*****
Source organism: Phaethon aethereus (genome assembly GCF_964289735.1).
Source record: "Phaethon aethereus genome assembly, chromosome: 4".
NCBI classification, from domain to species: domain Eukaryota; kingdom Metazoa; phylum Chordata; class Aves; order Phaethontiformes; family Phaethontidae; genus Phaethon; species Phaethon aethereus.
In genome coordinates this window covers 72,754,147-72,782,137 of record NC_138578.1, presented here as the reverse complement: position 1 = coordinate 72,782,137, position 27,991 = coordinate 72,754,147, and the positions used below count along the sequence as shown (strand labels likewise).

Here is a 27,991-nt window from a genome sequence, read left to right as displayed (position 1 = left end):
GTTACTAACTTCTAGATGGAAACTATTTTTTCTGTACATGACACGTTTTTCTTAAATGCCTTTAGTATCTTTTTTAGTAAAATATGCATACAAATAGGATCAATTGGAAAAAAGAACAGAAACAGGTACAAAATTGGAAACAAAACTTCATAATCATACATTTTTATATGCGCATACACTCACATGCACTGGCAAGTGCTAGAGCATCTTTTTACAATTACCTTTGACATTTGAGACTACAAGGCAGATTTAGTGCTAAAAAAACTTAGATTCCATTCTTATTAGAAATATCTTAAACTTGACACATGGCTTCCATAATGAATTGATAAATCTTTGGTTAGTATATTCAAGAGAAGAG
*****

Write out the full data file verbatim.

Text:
Source organism: Phaethon aethereus (genome assembly GCF_964289735.1).
Source record: "Phaethon aethereus genome assembly, chromosome: 4".
NCBI classification, from domain to species: domain Eukaryota; kingdom Metazoa; phylum Chordata; class Aves; order Phaethontiformes; family Phaethontidae; genus Phaethon; species Phaethon aethereus.
In genome coordinates this window covers 72,754,147-72,782,137 of record NC_138578.1, presented here as the reverse complement: position 1 = coordinate 72,782,137, position 27,991 = coordinate 72,754,147, and the positions used below count along the sequence as shown (strand labels likewise).

Here is a 27,991-nt window from a genome sequence, read left to right as displayed (position 1 = left end):
GTTACTAACTTCTAGATGGAAACTATTTTTTCTGTACATGACACGTTTTTCTTAAATGCCTTTAGTATCTTTTTTAGTAAAATATGCATACAAATAGGATCAATTGGAAAAAAGAACAGAAACAGGTACAAAATTGGAAACAAAACTTCATAATCATACATTTTTATATGCGCATACACTCACATGCACTGGCAAGTGCTAGAGCATCTTTTTACAATTACCTTTGACATTTGAGACTACAAGGCAGATTTAGTGCTAAAAAAACTTAGATTCCATTCTTATTAGAAATATCTTAAACTTGACACATGGCTTCCATAATGAATTGATAAATCTTTGGTTAGTATATTCAAGAGAAGAG